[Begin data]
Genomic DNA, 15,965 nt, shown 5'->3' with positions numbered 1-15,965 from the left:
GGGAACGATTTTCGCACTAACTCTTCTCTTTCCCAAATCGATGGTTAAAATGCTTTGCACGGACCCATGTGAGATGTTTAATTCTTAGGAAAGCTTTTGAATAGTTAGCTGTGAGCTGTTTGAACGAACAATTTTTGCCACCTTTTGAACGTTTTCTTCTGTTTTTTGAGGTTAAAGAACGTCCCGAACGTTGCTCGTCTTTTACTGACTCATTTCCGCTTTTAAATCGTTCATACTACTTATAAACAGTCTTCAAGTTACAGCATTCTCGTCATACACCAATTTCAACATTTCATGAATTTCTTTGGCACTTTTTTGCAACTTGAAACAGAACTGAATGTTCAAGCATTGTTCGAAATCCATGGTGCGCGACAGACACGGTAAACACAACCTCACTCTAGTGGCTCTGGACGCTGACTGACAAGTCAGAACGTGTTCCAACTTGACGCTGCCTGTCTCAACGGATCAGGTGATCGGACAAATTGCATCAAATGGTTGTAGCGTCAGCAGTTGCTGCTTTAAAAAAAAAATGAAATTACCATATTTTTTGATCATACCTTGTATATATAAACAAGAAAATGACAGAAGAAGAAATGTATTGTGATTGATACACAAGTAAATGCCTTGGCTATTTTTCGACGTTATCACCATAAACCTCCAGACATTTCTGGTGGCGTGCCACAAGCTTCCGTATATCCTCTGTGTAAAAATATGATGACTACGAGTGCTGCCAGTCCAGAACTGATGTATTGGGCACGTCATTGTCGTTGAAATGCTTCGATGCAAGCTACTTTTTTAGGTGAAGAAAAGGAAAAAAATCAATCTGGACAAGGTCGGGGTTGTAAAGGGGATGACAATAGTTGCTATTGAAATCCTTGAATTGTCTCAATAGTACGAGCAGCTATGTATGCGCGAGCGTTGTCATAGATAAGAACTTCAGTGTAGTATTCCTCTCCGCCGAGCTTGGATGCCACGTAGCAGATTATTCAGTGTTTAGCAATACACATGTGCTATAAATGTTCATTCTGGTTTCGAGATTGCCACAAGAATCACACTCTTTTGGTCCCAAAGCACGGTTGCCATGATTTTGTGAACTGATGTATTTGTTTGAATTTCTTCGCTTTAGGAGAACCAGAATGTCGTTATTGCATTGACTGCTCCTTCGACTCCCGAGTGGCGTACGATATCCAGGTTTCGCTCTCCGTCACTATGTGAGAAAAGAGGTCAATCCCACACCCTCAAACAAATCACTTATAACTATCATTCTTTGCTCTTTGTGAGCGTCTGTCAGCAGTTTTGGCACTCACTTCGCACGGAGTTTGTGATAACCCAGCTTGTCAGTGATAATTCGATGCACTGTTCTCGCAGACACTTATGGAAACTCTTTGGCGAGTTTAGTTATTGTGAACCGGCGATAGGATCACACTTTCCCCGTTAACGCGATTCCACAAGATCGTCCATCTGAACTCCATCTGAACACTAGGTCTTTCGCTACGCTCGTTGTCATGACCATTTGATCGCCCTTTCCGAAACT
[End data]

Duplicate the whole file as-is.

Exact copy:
Genomic DNA, 15,965 nt, shown 5'->3' with positions numbered 1-15,965 from the left:
GGGAACGATTTTCGCACTAACTCTTCTCTTTCCCAAATCGATGGTTAAAATGCTTTGCACGGACCCATGTGAGATGTTTAATTCTTAGGAAAGCTTTTGAATAGTTAGCTGTGAGCTGTTTGAACGAACAATTTTTGCCACCTTTTGAACGTTTTCTTCTGTTTTTTGAGGTTAAAGAACGTCCCGAACGTTGCTCGTCTTTTACTGACTCATTTCCGCTTTTAAATCGTTCATACTACTTATAAACAGTCTTCAAGTTACAGCATTCTCGTCATACACCAATTTCAACATTTCATGAATTTCTTTGGCACTTTTTTGCAACTTGAAACAGAACTGAATGTTCAAGCATTGTTCGAAATCCATGGTGCGCGACAGACACGGTAAACACAACCTCACTCTAGTGGCTCTGGACGCTGACTGACAAGTCAGAACGTGTTCCAACTTGACGCTGCCTGTCTCAACGGATCAGGTGATCGGACAAATTGCATCAAATGGTTGTAGCGTCAGCAGTTGCTGCTTTAAAAAAAAAATGAAATTACCATATTTTTTGATCATACCTTGTATATATAAACAAGAAAATGACAGAAGAAGAAATGTATTGTGATTGATACACAAGTAAATGCCTTGGCTATTTTTCGACGTTATCACCATAAACCTCCAGACATTTCTGGTGGCGTGCCACAAGCTTCCGTATATCCTCTGTGTAAAAATATGATGACTACGAGTGCTGCCAGTCCAGAACTGATGTATTGGGCACGTCATTGTCGTTGAAATGCTTCGATGCAAGCTACTTTTTTAGGTGAAGAAAAGGAAAAAAATCAATCTGGACAAGGTCGGGGTTGTAAAGGGGATGACAATAGTTGCTATTGAAATCCTTGAATTGTCTCAATAGTACGAGCAGCTATGTATGCGCGAGCGTTGTCATAGATAAGAACTTCAGTGTAGTATTCCTCTCCGCCGAGCTTGGATGCCACGTAGCAGATTATTCAGTGTTTAGCAATACACATGTGCTATAAATGTTCATTCTGGTTTCGAGATTGCCACAAGAATCACACTCTTTTGGTCCCAAAGCACGGTTGCCATGATTTTGTGAACTGATGTATTTGTTTGAATTTCTTCGCTTTAGGAGAACCAGAATGTCGTTATTGCATTGACTGCTCCTTCGACTCCCGAGTGGCGTACGATATCCAGGTTTCGCTCTCCGTCACTATGTGAGAAAAGAGGTCAATCCCACACCCTCAAACAAATCACTTATAACTATCATTCTTTGCTCTTTGTGAGCGTCTGTCAGCAGTTTTGGCACTCACTTCGCACGGAGTTTGTGATAACCCAGCTTGTCAGTGATAATTCGATGCACTGTTCTCGCAGACACTTATGGAAACTCTTTGGCGAGTTTAGTTATTGTGAACCGGCGATAGGATCACACTTTCCCCGTTAACGCGATTCCACAAGATCGTCCATCTGAACTCCATCTGAACACTAGGTCTTTCGCTACGCTCGTTGTCATGACCATTTGATCGCCCTTTCCGAAACT